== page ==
The presence of nAChRs in B lymphocytes was further confirmed by studying the [3H]-epibatidine and [125I]-α-bungarotoxin binding. Epibatidine is a potent agonist of heteromeric nAChRs, while -α-bungarotoxin (α-Bgt) binds to both muscle-type nAChRs and homomeric neuronal-type of nAChRs. In addition, epibatidine penetrates inside the cell and binds both surface and intracellular receptors, while α-Bgt, when tested at ice-cold temperature, binds only surface-expressed receptors. Normal B lymphocytes and melanoma X63-Ag8 cells contained almost equal amounts of total epibatidine-binding sites per cell (12,220±3,200 and 10,170±1,100, respectively, means and standard error of three independent experiments).
  • [0040]
    By “patient” it is meant any living animal, including, but not limited to, a human who has, or is suspected of having or being susceptible to, a disease or disorder, or who otherwise would be a subject of investigation relevant to nicotine use. Accordingly, a patient can be an animal that has been bred or engineered as a model for nicotine use, tobacco use, tobacco addiction, or any other disease or disorder. Likewise it can be a human suffering from, or at risk of developing, a disease or disorder associated with tobacco use, or any other disease or disorder. Similarly, a patient can be an animal (such as an experimental animal, a pet animal, a farm animal, a dairy animal, a ranch animal, or an animal cultivated for food or other commercial use) including a human, who is serving as a healthy control for investigations into diseases and/or disorders associated with tobacco use, or any other disease or disorder.
  • [0041]
    As used herein, the term “marker indicative of the exposure of a patient to nicotine” refers to a marker which level depends on the dose of nicotine to which a patient is exposed. In a preferred embodiment, a marker is a leukocyte neuronal nicotinic receptor site which binds to epibatidine.
  • [0042]
    Exposure to nicotine can come from smoking cigarettes, chewing tobacco, nicotine patches, beverages, gums, or passive smoking, for example.
  • [0043]
    As used herein, epibatidine refers to a molecule such as the one isolated by Daly et al., but may also refer to any natural or synthetic analogue of epibatidine, any molecule derived from epibatidine, or any other molecule which is capable of binding to the epibatidine binding sites of neuronal nicotinic receptors and shows correlation with the Fagerström Test.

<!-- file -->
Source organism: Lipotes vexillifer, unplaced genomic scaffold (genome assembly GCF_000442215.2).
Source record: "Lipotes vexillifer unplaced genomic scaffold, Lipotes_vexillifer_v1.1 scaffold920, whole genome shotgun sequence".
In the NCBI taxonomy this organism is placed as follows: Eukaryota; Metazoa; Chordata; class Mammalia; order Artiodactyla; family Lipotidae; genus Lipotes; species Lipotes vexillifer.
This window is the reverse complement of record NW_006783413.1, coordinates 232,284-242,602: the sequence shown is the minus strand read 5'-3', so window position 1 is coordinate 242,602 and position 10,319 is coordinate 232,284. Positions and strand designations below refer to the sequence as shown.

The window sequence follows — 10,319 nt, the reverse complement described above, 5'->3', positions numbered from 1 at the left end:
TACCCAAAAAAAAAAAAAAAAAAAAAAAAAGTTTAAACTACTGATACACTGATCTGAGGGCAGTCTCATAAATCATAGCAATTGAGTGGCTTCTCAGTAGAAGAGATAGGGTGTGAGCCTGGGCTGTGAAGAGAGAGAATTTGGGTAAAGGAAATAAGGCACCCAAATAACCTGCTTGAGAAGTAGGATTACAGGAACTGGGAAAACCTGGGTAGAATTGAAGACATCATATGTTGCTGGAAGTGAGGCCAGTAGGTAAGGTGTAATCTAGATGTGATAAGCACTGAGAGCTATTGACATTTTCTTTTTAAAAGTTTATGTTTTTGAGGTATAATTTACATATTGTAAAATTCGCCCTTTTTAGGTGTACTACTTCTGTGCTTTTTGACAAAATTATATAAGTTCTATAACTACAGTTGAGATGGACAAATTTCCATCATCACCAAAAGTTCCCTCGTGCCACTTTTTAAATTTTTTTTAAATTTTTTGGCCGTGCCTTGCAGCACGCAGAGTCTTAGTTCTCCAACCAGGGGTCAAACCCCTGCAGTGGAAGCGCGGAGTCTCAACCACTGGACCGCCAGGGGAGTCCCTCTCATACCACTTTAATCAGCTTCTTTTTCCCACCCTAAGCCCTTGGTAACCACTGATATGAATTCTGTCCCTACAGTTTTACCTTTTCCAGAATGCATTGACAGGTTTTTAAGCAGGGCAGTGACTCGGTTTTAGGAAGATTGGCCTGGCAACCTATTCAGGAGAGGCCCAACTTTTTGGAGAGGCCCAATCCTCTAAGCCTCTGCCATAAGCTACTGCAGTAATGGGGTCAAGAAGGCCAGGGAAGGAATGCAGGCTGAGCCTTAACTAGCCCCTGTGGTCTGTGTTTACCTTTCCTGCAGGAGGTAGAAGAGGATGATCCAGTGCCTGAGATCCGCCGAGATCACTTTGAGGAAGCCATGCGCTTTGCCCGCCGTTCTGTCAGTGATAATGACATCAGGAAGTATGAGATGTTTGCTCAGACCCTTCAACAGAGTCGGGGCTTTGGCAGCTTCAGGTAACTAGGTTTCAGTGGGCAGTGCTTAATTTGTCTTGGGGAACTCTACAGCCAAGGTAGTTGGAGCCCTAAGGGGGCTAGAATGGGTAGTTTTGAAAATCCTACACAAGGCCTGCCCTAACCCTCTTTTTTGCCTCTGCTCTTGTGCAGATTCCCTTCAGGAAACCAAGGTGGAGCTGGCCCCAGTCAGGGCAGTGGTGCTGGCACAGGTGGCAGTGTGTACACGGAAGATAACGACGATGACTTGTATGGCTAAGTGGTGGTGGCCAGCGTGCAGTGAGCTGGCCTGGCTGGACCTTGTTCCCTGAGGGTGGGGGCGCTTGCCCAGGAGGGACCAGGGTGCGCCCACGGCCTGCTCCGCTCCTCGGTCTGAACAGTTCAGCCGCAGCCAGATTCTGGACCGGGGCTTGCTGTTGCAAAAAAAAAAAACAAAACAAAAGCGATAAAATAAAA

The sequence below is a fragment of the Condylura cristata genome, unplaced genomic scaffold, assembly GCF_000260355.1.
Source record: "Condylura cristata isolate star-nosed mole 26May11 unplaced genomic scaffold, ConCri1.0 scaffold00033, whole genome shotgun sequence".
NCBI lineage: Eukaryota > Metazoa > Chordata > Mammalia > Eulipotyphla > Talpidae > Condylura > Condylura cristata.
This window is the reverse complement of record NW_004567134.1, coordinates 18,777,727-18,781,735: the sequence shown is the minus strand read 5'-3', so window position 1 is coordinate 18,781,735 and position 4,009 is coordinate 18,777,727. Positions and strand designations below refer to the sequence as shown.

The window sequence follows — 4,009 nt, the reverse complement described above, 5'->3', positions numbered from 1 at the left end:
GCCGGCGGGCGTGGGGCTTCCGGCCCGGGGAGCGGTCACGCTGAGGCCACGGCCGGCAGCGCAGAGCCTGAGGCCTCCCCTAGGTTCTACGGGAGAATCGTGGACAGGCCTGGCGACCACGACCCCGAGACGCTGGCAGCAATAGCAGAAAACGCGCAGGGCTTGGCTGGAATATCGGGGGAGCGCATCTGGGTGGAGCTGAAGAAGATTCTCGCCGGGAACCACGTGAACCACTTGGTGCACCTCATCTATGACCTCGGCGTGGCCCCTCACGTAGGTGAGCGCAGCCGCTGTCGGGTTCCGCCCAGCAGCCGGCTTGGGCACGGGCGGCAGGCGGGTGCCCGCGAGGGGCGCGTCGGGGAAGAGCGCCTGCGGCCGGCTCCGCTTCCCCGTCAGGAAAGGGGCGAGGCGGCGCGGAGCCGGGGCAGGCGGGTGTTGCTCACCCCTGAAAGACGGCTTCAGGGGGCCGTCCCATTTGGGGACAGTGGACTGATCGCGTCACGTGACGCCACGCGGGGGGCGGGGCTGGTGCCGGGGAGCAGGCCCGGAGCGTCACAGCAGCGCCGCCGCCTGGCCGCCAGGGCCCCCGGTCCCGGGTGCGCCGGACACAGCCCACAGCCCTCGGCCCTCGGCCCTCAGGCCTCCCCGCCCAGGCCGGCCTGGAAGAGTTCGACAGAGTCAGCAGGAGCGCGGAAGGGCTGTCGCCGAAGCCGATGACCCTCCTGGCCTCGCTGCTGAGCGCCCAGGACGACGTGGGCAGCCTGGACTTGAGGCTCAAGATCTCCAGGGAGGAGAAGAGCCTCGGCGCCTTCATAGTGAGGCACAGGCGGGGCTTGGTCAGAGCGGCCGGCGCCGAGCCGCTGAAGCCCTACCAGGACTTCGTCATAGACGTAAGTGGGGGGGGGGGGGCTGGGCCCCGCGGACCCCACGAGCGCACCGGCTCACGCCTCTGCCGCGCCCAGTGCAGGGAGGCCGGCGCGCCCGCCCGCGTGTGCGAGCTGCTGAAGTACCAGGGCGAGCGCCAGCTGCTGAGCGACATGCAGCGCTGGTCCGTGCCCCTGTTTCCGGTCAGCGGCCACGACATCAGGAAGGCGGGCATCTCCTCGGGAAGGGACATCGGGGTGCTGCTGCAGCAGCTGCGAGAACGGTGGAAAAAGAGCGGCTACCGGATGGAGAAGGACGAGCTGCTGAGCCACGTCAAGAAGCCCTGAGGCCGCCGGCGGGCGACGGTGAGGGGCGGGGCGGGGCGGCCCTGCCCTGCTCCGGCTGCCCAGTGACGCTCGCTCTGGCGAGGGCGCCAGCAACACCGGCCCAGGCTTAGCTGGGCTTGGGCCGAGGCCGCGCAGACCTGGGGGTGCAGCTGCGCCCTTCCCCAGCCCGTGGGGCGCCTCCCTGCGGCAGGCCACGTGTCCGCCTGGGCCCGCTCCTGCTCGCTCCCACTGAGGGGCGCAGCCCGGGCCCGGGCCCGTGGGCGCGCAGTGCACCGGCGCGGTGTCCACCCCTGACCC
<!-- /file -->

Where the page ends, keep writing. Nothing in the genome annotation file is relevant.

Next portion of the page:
• [0044]
    Various means known to one skilled in the art can be used for measuring the binding of epibatidine to leukocytes. For example, epibatidine can be labeled; it can be radiolabelled or labeled with a fluorescent element. Any other method known by one skilled in the art, such as ELISA, can also be used.
  • [0045]
    The state of neuronal nicotinic receptors is reflected in the state of nicotinic receptors in leukocytes, for example in PMN. Studies of smoker and nonsmoker populations, using [3H]-epibatidine and [125I]-α-bungarotoxin ligands reveals differences in the nicotinic receptor profile between the groups. Binding studies can determine a profile of leukocyte binding sites for these ligands, which includes a quantitative count of the number of binding sites, as well as a quantitative estimate of the affinity of each ligand to each class of binding site. The ligands can be labelled to facilitate the detection and/or measurement of ligand/receptor binding. Preferably the ligands are radiolabeled. Generally, ligand binding assays are performed by placing ligand, for example, radiolabeled ligand, in proximity to isolated leukocytes, for example PMN, permitting the ligand to bind to its specific receptor, then separating the leukocytes with bound ligand from free, unbound ligand.
  • [0046]
    This invention shows that epibatidine binding sites were present in smoker's leukocytes, such as PMN, but not in the leukocytes of non-smokers. α-Bungarotoxin binding sites were found in both smokers and non-smokers leukocytes, such as PMN, and thus can serve as an experimental control. The induction of additional nicotinic receptor binding sites in leukocytes, such as PMN, following tobacco use reflects a long-term adaptation of the brain nicotinic receptor that has been chronically exposed to nicotine. Such information is easily accessible to health care professionals.
  • [0047]